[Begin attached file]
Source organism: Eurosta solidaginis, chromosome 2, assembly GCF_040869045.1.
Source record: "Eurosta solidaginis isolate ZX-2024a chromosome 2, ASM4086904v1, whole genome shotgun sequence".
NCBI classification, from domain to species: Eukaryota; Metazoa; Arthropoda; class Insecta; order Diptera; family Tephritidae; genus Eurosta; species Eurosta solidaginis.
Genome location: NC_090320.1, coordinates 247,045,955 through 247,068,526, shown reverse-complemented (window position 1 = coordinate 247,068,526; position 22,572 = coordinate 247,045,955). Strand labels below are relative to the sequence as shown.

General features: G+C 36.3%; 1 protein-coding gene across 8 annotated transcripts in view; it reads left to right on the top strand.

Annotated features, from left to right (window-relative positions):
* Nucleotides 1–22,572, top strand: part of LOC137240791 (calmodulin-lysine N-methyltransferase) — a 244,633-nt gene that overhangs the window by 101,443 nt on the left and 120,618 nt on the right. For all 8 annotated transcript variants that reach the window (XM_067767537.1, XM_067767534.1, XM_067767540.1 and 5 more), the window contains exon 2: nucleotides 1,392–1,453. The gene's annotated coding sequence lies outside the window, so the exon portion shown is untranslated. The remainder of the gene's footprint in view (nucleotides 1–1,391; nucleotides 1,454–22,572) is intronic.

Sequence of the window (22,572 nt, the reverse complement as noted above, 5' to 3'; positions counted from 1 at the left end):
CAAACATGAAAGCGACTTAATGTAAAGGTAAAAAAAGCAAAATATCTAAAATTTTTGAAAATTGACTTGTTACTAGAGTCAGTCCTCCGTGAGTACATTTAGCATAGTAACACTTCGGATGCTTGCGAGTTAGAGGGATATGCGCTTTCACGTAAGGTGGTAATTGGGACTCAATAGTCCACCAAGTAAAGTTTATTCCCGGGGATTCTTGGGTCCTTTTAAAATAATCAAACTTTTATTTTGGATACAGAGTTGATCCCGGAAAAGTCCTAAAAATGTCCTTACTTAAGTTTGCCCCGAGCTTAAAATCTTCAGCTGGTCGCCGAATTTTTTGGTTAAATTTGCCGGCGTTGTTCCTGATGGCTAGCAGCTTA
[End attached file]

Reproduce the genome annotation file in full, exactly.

Source organism: Eurosta solidaginis, chromosome 2, assembly GCF_040869045.1.
Source record: "Eurosta solidaginis isolate ZX-2024a chromosome 2, ASM4086904v1, whole genome shotgun sequence".
NCBI classification, from domain to species: Eukaryota; Metazoa; Arthropoda; class Insecta; order Diptera; family Tephritidae; genus Eurosta; species Eurosta solidaginis.
Genome location: NC_090320.1, coordinates 247,045,955 through 247,068,526, shown reverse-complemented (window position 1 = coordinate 247,068,526; position 22,572 = coordinate 247,045,955). Strand labels below are relative to the sequence as shown.

General features: G+C 36.3%; 1 protein-coding gene across 8 annotated transcripts in view; it reads left to right on the top strand.

Annotated features, from left to right (window-relative positions):
* Nucleotides 1–22,572, top strand: part of LOC137240791 (calmodulin-lysine N-methyltransferase) — a 244,633-nt gene that overhangs the window by 101,443 nt on the left and 120,618 nt on the right. For all 8 annotated transcript variants that reach the window (XM_067767537.1, XM_067767534.1, XM_067767540.1 and 5 more), the window contains exon 2: nucleotides 1,392–1,453. The gene's annotated coding sequence lies outside the window, so the exon portion shown is untranslated. The remainder of the gene's footprint in view (nucleotides 1–1,391; nucleotides 1,454–22,572) is intronic.

Sequence of the window (22,572 nt, the reverse complement as noted above, 5' to 3'; positions counted from 1 at the left end):
CAAACATGAAAGCGACTTAATGTAAAGGTAAAAAAAGCAAAATATCTAAAATTTTTGAAAATTGACTTGTTACTAGAGTCAGTCCTCCGTGAGTACATTTAGCATAGTAACACTTCGGATGCTTGCGAGTTAGAGGGATATGCGCTTTCACGTAAGGTGGTAATTGGGACTCAATAGTCCACCAAGTAAAGTTTATTCCCGGGGATTCTTGGGTCCTTTTAAAATAATCAAACTTTTATTTTGGATACAGAGTTGATCCCGGAAAAGTCCTAAAAATGTCCTTACTTAAGTTTGCCCCGAGCTTAAAATCTTCAGCTGGTCGCCGAATTTTTTGGTTAAATTTGCCGGCGTTGTTCCTGATGGCTAGCAGCTTA